A reviving economy is always good news for everyone, but there is one downside: the talented people needed to guide companies up into the new boom markets become scarcer and more expensive. This is especially the case with information technology professionals, at a time when IT is seen as the catalytic force that will open opportunities in the years to come.
But already, in many states across the country, there are far more IT job openings than there are graduates. Dice.com, the online IT job search site, just published a new report on available jobs, and finds far more job openings than applicants to fill them. Dice reports a 60% jump in IT job openings from the worst of the recession about two years ago.
For the IT-intensive insurance industry, this creates new challenges, with many current and potential IT professional being lured to startups, entrepreneurial firms, or firms with “cool” reputations, such as Google, Facebook, or Amazon. The mobile-cloud-social space is gobbling up more talent than is available across the land.
Indeed, entrepreneurial ventures have a lot of appeal to some IT professionals over conventional 9-to-5 jobs. As one developer put it: “Why take a traditional job when I can develop this app for Android and sit here in my house and collect a dollar from 250,000 people a year?”
Consider the IT job market in California, home of the Silicon Valley. There, the Dice analysis shows nearly three jobs open for every new computer science graduate. Andres Castañeda, director of recruiting for Pasadena-headquartered IdeaLab, puts it this way: “There’s really a shortage of people in the Bay Area and that’s such a hub for high tech. We see a lot of poaching there. … Unless a company has a ‘do not touch’ policy, everybody’s fair game.”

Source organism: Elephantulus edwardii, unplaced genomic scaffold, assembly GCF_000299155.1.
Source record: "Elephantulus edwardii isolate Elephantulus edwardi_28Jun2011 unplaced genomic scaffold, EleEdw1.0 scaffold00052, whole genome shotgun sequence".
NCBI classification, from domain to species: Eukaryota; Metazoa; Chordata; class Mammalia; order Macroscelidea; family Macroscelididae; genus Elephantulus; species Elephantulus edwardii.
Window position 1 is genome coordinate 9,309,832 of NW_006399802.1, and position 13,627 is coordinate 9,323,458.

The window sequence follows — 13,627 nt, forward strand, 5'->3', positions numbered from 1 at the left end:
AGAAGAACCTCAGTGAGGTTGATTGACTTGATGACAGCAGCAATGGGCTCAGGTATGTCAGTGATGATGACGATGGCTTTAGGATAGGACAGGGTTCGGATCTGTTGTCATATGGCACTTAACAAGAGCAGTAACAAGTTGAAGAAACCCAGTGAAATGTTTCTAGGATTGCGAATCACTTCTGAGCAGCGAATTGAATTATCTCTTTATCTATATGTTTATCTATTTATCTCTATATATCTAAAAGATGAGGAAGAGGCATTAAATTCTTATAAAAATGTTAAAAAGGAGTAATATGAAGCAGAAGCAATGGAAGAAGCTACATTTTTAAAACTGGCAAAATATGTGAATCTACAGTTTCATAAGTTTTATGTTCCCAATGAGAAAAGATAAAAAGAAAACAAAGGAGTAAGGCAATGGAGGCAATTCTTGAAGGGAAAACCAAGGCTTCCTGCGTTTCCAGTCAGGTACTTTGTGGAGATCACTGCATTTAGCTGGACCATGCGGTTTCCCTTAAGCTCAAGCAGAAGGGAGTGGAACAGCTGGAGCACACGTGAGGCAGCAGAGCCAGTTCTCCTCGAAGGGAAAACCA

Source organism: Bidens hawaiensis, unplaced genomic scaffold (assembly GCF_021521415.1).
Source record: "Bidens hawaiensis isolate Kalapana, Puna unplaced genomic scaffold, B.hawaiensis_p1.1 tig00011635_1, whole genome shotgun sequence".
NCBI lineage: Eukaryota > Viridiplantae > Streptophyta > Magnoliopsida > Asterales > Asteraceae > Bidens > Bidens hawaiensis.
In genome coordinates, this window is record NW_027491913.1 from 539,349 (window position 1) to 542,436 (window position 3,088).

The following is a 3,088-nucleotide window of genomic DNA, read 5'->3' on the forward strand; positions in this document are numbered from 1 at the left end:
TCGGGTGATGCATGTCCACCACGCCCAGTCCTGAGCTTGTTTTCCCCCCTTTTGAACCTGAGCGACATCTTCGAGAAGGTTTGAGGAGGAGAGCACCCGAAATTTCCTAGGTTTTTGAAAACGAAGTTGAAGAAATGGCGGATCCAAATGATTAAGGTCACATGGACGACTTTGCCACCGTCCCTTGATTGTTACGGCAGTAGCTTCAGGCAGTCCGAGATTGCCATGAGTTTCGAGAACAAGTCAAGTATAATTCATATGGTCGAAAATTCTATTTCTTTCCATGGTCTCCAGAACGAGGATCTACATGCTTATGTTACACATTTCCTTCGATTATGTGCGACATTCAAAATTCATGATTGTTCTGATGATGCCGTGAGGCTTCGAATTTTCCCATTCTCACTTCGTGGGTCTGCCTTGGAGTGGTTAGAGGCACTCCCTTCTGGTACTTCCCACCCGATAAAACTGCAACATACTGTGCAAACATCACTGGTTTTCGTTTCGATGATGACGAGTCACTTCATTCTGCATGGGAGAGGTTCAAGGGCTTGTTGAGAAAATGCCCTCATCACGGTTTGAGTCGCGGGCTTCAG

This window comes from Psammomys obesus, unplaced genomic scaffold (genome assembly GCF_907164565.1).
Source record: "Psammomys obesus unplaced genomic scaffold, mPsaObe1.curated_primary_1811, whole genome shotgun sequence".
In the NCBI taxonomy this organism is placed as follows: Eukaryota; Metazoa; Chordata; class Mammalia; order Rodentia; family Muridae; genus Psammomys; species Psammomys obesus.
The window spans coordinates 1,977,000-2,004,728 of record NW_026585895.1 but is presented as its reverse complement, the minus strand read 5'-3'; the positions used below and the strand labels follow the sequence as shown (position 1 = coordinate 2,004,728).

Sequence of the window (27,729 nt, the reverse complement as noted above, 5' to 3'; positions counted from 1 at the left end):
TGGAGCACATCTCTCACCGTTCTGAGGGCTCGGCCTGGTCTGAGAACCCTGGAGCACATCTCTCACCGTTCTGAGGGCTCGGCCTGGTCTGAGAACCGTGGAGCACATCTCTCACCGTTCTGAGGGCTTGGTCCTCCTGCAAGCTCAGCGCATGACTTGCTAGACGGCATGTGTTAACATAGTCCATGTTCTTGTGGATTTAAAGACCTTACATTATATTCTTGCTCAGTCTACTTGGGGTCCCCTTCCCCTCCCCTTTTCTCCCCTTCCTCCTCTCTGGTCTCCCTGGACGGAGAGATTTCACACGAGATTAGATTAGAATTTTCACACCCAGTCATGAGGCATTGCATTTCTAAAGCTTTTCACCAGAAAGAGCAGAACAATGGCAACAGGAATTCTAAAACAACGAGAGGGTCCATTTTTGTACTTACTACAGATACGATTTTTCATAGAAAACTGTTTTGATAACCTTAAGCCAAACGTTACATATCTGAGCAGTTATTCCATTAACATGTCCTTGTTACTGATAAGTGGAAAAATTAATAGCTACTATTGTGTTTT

Even “distressed” areas with high unemployment rates are seeing hiring booms in the IT field, Dice reports. Tech job openings in Detroit are up 82%, and up 22% in Pittsburgh.
Dice cites the specific top skills in demand (most requested):
3. C, C++, C#
4. Project Management
And the skills with the fastest-growing demand from a year ago:
1. Android (302%)
2. Cloud (221%)
3. iPhone (220%)
5. PeopleSoft (83%)
For insurance companies, the ability to bring in and keep IT talent is going to get a whole lot more challenging. Insurers will need to not only proactively market themselves as great places to work, but also offer open, flexible working arrangements, perhaps with compensation tied to performance. And, there's the matter of committing professionals to patching 20-year-old mainframe programs versus writing mobile apps, or working off the cloud.
A couple of years ago, the scramble was on to try to keep budgets intact to avoid layoffs among IT staff. Now, the scramble begins to hang on to this talent.
Joe McKendrick is an author, consultant, blogger and frequent INN contributor specializing in information technology.
Readers are encouraged to respond to Joe using the “Add Your Comments” box below. He can also be reached at firstname.lastname@example.org.
This blog was exclusively written for Insurance Networking News. It may not be reposted or reused without permission from Insurance Networking News.
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